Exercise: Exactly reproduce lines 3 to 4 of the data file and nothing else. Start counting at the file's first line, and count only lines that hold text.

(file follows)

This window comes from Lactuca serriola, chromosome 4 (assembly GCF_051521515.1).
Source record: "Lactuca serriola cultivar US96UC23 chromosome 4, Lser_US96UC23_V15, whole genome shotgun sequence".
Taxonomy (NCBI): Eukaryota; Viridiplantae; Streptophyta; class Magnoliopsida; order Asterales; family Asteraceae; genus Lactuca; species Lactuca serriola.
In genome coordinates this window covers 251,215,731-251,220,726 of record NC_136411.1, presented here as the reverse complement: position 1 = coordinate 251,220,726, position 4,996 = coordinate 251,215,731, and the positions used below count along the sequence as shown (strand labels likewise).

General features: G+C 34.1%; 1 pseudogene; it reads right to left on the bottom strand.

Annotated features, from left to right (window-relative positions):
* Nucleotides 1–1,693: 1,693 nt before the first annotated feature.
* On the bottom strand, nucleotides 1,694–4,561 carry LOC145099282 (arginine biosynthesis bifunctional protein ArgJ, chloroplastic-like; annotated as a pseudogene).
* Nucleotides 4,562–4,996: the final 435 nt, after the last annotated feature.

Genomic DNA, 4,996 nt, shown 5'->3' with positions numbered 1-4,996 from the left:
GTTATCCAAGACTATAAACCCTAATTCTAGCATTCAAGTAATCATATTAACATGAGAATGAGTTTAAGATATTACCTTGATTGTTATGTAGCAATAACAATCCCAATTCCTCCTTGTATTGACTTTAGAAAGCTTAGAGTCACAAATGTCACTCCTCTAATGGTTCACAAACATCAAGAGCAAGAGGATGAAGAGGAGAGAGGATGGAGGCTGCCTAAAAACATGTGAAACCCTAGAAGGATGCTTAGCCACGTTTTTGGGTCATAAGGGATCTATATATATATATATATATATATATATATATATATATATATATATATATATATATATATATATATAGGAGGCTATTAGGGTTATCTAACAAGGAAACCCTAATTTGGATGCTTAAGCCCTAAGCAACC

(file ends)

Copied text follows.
Taxonomy (NCBI): Eukaryota; Viridiplantae; Streptophyta; class Magnoliopsida; order Asterales; family Asteraceae; genus Lactuca; species Lactuca serriola.
In genome coordinates this window covers 251,215,731-251,220,726 of record NC_136411.1, presented here as the reverse complement: position 1 = coordinate 251,220,726, position 4,996 = coordinate 251,215,731, and the positions used below count along the sequence as shown (strand labels likewise).